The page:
America is a barren landscape of smoldering ashes, devoid of life except for those people still struggling to scratch out some type of existence. Amidst this destruction, a father and his young son walk, always toward the coast, but with no real understanding that circumstances will improve once they arrive. Still, they persevere, and their relationship comes to represent goodness in a world of utter devastation.

    Darwin8u says: "My wife says he's that Cold Desert Writer I love."
    "A Harrowing Experience"
    Overall

    This book was so difficult to listen to, so gloomy, so depressing, so stressful, that it took me ten months to finish listening to it. Still, it was well worth it.

    1 of 5 people found this review helpful
  • The Diamond Age

    • UNABRIDGED (18 hrs)
    • By Neal Stephenson
    • Narrated By Jennifer Wiltsie
    • Whispersync for Voice-ready
    Overall
    (3112)
    Performance
    (1165)
    Story
    (1180)

    Neal Stephenson, "the hottest science fiction writer in America", takes science fiction to dazzling new levels. The Diamond Age is a stunning tale; set in 21st-century Shanghai, it is the story of what happens what a state-of-the-art interactive device falls into the hands of a street urchin named Nell. Her life, and the entire future of humanity, is about to be decoded and reprogrammed.

    Tango says: "The rock could use a bit more polishing"
    "A Brilliant But Flawed Diamond"
    Overall

    The first 3/4 of The Diamond Age is brilliant, but Stephenson couldn't sustain the story, and the story crashes to a dissatisfying end. Jennifer Wiltsie's narration is excellent, especially given the number of voices she has to sustain.

    1 of 2 people found this review helpful
  • Little Dorrit

    • UNABRIDGED (35 hrs and 9 mins)
    • By Charles Dickens
    • Narrated By Anton Lesser
    • Whispersync for Voice-ready
    Overall
    (179)
    Performance
    (94)
    Story
    (89)

    William Dorrit has been a resident of the Marshalsea debtors prison for so many years that he has gained the nickname "The Father of the Marshalsea". However, his suffering is eased by his close bond with youngest daughter Amy, or "Little Dorrit". The dashing Arthur Clennam, returning to London after many years in China, enters their lives and the Dorrits' fortunes begin to rise and fall. A biting satirical work on the shortcomings of 19th century government and society.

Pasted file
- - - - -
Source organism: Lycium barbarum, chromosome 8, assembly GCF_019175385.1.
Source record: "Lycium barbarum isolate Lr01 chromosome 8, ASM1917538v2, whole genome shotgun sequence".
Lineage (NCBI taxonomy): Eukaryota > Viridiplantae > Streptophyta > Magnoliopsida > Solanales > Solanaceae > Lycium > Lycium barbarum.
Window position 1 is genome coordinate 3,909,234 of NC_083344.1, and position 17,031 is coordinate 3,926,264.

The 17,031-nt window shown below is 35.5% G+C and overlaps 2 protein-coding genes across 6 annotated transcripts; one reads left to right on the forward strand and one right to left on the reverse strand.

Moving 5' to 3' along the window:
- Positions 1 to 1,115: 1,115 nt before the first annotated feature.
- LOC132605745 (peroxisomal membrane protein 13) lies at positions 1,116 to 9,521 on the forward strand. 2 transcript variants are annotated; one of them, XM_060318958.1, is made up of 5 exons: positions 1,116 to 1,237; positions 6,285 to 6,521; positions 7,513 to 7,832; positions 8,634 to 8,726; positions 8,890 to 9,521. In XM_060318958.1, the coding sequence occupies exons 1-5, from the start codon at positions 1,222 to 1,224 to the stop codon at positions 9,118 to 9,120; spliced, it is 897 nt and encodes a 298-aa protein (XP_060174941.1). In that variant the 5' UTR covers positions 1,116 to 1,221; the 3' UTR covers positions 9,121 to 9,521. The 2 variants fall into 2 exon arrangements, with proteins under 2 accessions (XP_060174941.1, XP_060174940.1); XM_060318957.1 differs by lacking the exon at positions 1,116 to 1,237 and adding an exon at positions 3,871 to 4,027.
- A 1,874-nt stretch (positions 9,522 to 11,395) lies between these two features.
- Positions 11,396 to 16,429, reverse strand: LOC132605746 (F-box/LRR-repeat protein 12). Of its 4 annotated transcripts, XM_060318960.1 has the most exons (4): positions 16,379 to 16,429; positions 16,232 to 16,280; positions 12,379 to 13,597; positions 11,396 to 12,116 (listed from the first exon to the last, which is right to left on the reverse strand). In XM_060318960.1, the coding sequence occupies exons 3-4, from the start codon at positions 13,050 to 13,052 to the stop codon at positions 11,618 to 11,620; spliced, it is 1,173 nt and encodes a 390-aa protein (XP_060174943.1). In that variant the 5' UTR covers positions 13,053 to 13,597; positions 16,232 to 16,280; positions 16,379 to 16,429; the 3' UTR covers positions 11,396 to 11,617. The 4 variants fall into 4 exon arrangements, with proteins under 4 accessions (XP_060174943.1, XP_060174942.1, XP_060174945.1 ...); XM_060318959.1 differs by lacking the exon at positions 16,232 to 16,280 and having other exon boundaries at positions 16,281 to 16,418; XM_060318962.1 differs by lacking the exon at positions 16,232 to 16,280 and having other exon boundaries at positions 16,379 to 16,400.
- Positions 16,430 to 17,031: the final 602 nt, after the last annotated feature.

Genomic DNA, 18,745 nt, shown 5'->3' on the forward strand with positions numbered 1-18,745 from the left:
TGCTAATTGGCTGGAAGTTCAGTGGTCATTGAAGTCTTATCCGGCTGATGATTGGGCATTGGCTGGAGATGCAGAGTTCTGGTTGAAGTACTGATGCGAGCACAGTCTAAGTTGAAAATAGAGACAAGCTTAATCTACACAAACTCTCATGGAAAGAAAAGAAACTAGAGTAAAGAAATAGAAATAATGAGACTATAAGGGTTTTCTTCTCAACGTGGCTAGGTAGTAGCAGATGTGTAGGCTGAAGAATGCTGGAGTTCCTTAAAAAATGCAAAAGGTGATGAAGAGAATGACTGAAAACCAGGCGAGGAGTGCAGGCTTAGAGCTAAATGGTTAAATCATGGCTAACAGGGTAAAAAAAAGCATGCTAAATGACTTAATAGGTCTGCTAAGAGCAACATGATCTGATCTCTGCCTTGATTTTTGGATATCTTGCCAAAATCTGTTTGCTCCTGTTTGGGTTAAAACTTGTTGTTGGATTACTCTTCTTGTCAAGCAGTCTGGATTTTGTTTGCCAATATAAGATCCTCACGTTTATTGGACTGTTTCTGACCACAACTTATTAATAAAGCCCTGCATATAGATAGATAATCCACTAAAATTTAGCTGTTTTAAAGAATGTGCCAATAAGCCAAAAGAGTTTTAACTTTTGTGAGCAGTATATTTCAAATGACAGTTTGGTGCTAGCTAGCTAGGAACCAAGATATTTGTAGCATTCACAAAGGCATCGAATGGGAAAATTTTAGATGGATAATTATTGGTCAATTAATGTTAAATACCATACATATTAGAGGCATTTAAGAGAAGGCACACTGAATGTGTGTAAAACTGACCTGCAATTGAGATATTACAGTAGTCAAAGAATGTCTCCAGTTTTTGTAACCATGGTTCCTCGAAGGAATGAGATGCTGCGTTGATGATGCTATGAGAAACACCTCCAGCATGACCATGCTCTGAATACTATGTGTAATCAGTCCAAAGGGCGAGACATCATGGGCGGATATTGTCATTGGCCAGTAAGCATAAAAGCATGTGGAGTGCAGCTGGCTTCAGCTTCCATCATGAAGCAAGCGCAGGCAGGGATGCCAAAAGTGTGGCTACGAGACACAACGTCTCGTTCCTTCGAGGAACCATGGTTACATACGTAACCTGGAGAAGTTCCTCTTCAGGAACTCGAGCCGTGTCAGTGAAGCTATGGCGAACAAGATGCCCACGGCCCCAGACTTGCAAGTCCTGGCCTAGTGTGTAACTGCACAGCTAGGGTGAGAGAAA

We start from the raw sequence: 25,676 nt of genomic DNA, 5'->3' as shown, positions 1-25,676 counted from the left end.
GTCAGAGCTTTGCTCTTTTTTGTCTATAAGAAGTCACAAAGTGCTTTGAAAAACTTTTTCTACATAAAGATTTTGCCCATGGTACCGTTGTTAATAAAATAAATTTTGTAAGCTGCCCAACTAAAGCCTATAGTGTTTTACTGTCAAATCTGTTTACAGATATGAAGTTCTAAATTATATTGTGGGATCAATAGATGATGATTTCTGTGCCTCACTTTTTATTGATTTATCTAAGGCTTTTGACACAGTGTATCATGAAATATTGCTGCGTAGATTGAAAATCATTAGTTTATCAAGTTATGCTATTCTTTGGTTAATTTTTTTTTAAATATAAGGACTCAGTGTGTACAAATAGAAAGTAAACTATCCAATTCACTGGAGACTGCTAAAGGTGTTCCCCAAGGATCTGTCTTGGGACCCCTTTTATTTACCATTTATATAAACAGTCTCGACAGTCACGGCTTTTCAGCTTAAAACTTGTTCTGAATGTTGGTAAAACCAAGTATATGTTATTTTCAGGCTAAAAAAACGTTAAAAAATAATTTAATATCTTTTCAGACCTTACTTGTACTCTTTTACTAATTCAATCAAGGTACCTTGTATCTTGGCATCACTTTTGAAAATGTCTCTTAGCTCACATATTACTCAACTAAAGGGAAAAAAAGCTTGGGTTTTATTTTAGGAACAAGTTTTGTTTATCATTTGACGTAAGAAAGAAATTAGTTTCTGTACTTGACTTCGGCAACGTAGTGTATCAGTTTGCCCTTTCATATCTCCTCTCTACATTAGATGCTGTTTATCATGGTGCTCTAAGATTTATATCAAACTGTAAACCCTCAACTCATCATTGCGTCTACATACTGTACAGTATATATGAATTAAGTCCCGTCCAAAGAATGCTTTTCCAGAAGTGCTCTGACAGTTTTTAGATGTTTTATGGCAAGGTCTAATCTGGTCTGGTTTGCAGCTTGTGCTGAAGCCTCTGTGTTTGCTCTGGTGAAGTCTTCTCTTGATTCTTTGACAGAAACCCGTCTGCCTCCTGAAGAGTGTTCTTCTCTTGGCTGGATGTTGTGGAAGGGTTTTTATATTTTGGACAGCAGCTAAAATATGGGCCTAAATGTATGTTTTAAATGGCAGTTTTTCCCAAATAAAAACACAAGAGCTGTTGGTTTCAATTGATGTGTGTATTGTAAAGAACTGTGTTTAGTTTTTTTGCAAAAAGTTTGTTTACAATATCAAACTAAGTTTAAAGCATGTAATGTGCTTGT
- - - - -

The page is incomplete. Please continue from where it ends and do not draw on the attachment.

Michael says: "a melody of genius writer & compelling reader"
    "Not Dickens's Best But Beautifully Read"
    Overall

    I was disappointed with Little Dorrit; the book is not nearly as good as Bleak House or Our Mutual Friend. Dickens's writing is always at its weakest with his tiresomely good female characters. The plot is preposterous and a little dull.

    Anton Lesser's performance is outstanding. He brings all the characters to life in their own voices and mannerisms; it's worth the price of the audiobook to hear his interpretation of Flora Finching.

    5 of 6 people found this review helpful
  • The Drunkard's Walk: How Randomness Rules Our Lives

    • UNABRIDGED (9 hrs and 19 mins)
    • By Leonard Mlodinow
    • Narrated By Sean Pratt
    Overall
    (2502)
    Performance
    (1450)
    Story
    (1425)

    In this irreverent and illuminating audiobook, acclaimed writer and scientist Leonard Mlodinow shows us how randomness, chance, and probability reveal a tremendous amount about our daily lives, and how we misunderstand the significance of everything from a casual conversation to a major financial setback. As a result, successes and failures in life are often attributed to clear and obvious causes, when in actuality they are more profoundly influenced by chance.

    Joshua Kim says: "Very Very Smart"
    "Fascinating Book; Poor Performance"
    Overall

    "The Drunkard's Walk" is a fascinating book about randomness and the role it plays in our lives. I have a good background in statistics, but Mlodinow tells many interesting stories that I hadn't heard before. I rate the book five stars for content.

    Unfortunately, the reading performance is poor. The reader, Sean Pratt, gives a halting performance, with far too many pauses in the middle of sentences. It's as if Pratt is trying to think about the content while he's reading, but the content is too much for his brain. If Pratt had read complete sentences without pausing, the book might have been only six hours long instead of eight. It's this poor performance that makes me rate the book at two stars.

    I recommend that you buy and read this book for yourself.

    5 of 7 people found this review helpful